• Novel Medical Device Designed by 'The Dead'

      Demonstrating that a good idea can come from unlikely sources, a keyboardist, a roadie, and a real estate developer have developed a medical device that alleviates discomfort often associated with continuous positive airway pressure (CPAP) treatments for sleep apnea. The interesting story of how Jeff Chimenti, a keyboard player for various bands alongside the remaining members of the Grateful Dead, along with roadie friend A.J. Santella and real estate developer Billy Procida,...
  • NIST Microreactor Could Lead to New Biodegradable Polymers

    A typical NIST microreactor plate measures approximately 40 x 90 mm cm. The channel, filled with plastic beads carrying the enzyme catalyst, is 2 mm wide and 1 mm deep. (Photo by Kundu, NIST)Using a microfluidic device consisting of a small block of aluminum with a tiny groove carved in it filled with tiny beads, a team of researchers from the National Institute of Standards and Technology (NIST; Gaithersburg, MD) and the Polytechnic Institute of New York University (Brooklyn, NY) is developing...
  • Fraunhofer Sees Future for Laser-Sintered Surgical Instruments

    The Fraunhofer Institute thinks that surgical instruments with complex geometries and hollow channels can now be laser sintered.Designers and developers of medical devices have questioned the suitability of laser sintering for certain applications, according to Philipp Imgrund, manager of the biomaterials technology department at Fraunhofer Institute IFAM (Bremen, Germany). For example, process repeatability and material selection have been problematic. But now, Imgrund says, the technology is...
  • Human Blood May Serve as Base of Next-Gen Electronic Components

    In the case of future biologic-electronic interfaces, the claim that an innovative electronic component is a byproduct of someone's blood, sweat, and tears may not be a complete exaggeration. A team of researchers in India has detailed the development of a liquid memristor made from human blood that could serve as the interface between human tissues or nerve cells and an electronic medical device such as robotic limbs or artificial eyes.Proposed in 1971 and realized just in 2008 using titanium...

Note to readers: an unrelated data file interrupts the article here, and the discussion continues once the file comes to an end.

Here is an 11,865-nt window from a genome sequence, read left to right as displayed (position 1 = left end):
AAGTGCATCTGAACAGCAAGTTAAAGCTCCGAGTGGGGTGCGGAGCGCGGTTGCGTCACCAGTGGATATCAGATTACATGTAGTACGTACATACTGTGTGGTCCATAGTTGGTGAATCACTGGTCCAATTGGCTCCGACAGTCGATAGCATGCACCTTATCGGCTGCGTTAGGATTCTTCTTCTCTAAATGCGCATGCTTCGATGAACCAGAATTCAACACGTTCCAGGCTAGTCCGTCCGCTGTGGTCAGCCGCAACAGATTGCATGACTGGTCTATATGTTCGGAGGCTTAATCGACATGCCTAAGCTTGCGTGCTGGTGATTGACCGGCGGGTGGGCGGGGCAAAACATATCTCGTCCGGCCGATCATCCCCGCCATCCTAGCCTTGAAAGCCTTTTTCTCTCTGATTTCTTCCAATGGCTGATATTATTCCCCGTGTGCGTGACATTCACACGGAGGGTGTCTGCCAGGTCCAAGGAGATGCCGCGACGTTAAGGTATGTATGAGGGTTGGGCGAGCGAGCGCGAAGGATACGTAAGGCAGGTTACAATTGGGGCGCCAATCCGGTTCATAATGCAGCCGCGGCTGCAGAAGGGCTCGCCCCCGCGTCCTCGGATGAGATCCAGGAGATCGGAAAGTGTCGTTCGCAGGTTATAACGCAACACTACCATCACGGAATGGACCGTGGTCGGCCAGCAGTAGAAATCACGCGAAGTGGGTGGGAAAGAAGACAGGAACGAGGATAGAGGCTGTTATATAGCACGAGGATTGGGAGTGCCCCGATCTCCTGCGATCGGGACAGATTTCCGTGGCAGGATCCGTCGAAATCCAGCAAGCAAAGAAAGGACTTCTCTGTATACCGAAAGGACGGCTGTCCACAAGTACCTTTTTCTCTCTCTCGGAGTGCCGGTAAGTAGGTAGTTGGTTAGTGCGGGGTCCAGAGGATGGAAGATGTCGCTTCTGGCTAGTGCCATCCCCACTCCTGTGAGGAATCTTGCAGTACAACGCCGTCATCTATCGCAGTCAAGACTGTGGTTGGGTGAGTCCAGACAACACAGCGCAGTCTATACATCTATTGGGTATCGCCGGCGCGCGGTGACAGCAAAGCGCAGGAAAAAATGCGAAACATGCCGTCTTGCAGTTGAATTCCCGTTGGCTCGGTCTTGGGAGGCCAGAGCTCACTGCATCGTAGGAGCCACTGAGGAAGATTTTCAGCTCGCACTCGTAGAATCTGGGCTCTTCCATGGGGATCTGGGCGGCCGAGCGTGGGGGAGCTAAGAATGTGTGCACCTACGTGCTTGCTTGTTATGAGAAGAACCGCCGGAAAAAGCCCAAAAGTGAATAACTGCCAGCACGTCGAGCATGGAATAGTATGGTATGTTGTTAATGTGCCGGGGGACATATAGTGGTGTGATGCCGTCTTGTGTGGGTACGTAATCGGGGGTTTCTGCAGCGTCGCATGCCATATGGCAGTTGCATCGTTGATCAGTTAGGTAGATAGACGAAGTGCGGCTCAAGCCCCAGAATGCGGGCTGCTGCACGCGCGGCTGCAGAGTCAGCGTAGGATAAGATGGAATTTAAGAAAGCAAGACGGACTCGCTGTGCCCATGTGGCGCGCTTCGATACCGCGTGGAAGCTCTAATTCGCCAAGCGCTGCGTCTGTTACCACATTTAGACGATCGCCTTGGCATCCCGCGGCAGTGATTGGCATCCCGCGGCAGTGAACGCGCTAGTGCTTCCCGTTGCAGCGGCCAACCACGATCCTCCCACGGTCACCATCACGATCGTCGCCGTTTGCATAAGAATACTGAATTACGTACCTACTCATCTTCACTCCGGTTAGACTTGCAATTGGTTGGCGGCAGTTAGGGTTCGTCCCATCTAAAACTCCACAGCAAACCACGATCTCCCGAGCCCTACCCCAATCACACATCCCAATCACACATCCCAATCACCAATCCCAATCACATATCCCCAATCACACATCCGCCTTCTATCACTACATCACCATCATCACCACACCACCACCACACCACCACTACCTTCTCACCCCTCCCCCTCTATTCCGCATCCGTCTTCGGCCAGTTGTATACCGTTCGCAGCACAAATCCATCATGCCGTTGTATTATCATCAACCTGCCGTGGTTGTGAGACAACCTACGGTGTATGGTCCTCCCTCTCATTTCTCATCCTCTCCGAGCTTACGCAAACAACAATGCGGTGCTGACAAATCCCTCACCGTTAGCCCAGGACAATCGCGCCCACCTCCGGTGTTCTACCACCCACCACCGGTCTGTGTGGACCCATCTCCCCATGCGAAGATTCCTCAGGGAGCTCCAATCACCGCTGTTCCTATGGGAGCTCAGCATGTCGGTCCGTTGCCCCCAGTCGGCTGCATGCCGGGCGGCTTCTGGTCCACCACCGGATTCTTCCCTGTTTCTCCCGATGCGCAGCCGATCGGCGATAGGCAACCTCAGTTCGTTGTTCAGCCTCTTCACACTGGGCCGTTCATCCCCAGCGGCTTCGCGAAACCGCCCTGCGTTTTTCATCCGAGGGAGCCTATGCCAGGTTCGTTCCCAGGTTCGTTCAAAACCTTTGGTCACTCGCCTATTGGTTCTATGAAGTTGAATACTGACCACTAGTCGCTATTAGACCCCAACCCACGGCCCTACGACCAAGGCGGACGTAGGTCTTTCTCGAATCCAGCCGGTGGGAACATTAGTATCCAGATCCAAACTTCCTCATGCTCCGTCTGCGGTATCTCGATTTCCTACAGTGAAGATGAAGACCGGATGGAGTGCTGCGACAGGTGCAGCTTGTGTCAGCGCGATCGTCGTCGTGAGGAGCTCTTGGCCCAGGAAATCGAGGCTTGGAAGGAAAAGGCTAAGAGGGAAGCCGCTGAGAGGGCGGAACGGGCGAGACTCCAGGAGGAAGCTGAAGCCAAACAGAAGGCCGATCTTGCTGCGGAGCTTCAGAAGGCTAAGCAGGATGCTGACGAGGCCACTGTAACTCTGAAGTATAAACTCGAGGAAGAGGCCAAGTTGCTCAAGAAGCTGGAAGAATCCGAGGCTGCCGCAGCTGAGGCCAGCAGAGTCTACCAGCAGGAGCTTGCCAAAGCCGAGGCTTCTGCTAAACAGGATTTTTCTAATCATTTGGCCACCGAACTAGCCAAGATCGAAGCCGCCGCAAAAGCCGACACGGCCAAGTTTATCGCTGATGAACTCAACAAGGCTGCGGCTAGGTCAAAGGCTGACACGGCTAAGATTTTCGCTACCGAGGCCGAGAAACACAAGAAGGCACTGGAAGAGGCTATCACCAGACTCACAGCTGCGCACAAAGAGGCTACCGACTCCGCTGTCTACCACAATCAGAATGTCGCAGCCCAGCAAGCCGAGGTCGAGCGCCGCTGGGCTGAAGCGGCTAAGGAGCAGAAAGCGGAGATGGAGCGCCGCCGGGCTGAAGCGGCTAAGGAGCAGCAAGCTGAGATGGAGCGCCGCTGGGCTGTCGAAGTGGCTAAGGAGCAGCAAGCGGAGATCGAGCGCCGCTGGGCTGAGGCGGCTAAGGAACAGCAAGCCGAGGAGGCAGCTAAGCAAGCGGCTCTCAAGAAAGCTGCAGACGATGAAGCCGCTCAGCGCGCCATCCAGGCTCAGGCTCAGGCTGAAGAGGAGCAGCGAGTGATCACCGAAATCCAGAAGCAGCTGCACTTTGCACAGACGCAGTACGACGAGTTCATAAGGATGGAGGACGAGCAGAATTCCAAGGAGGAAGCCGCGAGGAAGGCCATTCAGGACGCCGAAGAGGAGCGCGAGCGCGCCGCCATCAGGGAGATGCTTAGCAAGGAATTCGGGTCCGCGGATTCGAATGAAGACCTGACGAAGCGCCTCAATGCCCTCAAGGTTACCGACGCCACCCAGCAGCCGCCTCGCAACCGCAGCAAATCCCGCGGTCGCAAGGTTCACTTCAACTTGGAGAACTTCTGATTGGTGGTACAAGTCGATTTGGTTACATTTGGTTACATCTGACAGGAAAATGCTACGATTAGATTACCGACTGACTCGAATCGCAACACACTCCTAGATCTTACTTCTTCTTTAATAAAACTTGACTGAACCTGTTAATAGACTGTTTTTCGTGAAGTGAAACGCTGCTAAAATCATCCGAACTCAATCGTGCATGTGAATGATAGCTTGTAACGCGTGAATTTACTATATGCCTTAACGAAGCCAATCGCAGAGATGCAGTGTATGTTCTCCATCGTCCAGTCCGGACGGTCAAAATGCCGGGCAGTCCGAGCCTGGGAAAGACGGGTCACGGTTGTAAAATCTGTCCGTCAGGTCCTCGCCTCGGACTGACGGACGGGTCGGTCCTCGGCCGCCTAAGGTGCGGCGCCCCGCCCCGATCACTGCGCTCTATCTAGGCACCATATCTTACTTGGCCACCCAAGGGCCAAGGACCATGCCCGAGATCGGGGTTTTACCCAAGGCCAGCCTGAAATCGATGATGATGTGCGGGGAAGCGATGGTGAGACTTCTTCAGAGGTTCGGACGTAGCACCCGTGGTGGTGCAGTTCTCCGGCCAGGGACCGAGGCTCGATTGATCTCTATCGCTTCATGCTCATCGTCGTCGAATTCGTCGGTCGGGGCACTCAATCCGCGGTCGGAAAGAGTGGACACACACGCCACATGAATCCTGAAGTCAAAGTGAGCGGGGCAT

• Carbon Nanotube–Based Microfluidic Device Traps Cancer Cells

    A new microfluidic device developed by scientists from Harvard and MIT consists of posts made from carbon nanotubes that can capture cancer cells.As the previous Medtech Pulse post comments, the field of microfluidic devices is one of the hottest research disciplines in the the area of medical device design and development. Adding to the heat, scientists at Harvard University (Cambridge, MA) and MIT (Cambridge, MA) have developed a microfluidic device that can single out individual cancer cells...
  • Conductive Polymer Improves Electroosmotic Pump Design for Lab-on-a-Chip Devices

    Among the most active and exciting research areas in the medical device and diagnostics industry is that of microfluidics and related lab-on-a-chip devices. However, the challenge of how to move fluids through the the channels of the lab-on-a-chip devices has proven to be a formidable obstacle to scientists. Presenting a potential solution to this problem, researchers at Linköping University (Sweden) have developed an integrated electroosmotic pump (EOP) that employs conductive polymer...
  • Roughened Nanosurface Enables Skin Cells to Colonize Titanium Leg Implants

    A roughened nanotubular surface formed on the surface of titanium promotes the colonization of skin cells. (Image by Webster Lab/Brown University)Surface-roughening methods developed by scientists at Brown University (Providence, RI) promote the in-growth of skin cells on titanium implants. Mimicking natural skin, the new implantable material could change the way that orthopedic implants are designed.Led by Thomas Webster, associate professor of engineering and orthopedics at Brown University,...